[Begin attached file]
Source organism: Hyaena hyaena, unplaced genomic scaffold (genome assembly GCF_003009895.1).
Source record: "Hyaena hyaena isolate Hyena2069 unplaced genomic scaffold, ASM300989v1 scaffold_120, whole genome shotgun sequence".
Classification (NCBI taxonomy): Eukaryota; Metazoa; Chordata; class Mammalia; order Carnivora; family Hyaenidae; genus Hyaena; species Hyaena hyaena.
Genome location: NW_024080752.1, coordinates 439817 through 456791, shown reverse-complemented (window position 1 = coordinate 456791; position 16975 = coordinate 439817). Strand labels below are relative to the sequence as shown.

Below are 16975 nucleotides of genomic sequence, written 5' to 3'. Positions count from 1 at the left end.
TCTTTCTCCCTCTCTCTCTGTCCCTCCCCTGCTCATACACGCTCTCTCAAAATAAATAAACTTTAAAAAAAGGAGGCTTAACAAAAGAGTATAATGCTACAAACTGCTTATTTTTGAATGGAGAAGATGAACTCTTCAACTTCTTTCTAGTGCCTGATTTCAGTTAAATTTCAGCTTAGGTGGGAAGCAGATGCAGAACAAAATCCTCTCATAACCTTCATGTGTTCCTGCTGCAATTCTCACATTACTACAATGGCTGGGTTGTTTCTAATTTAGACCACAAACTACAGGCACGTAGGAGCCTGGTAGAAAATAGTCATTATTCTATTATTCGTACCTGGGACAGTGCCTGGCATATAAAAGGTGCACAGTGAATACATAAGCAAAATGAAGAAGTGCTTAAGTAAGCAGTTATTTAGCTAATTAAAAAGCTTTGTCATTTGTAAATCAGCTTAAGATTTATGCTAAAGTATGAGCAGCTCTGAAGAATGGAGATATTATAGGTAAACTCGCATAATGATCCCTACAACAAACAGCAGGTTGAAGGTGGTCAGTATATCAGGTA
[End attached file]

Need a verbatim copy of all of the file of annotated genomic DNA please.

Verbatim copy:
Source organism: Hyaena hyaena, unplaced genomic scaffold (genome assembly GCF_003009895.1).
Source record: "Hyaena hyaena isolate Hyena2069 unplaced genomic scaffold, ASM300989v1 scaffold_120, whole genome shotgun sequence".
Classification (NCBI taxonomy): Eukaryota; Metazoa; Chordata; class Mammalia; order Carnivora; family Hyaenidae; genus Hyaena; species Hyaena hyaena.
Genome location: NW_024080752.1, coordinates 439817 through 456791, shown reverse-complemented (window position 1 = coordinate 456791; position 16975 = coordinate 439817). Strand labels below are relative to the sequence as shown.

Below are 16975 nucleotides of genomic sequence, written 5' to 3'. Positions count from 1 at the left end.
TCTTTCTCCCTCTCTCTCTGTCCCTCCCCTGCTCATACACGCTCTCTCAAAATAAATAAACTTTAAAAAAAGGAGGCTTAACAAAAGAGTATAATGCTACAAACTGCTTATTTTTGAATGGAGAAGATGAACTCTTCAACTTCTTTCTAGTGCCTGATTTCAGTTAAATTTCAGCTTAGGTGGGAAGCAGATGCAGAACAAAATCCTCTCATAACCTTCATGTGTTCCTGCTGCAATTCTCACATTACTACAATGGCTGGGTTGTTTCTAATTTAGACCACAAACTACAGGCACGTAGGAGCCTGGTAGAAAATAGTCATTATTCTATTATTCGTACCTGGGACAGTGCCTGGCATATAAAAGGTGCACAGTGAATACATAAGCAAAATGAAGAAGTGCTTAAGTAAGCAGTTATTTAGCTAATTAAAAAGCTTTGTCATTTGTAAATCAGCTTAAGATTTATGCTAAAGTATGAGCAGCTCTGAAGAATGGAGATATTATAGGTAAACTCGCATAATGATCCCTACAACAAACAGCAGGTTGAAGGTGGTCAGTATATCAGGTA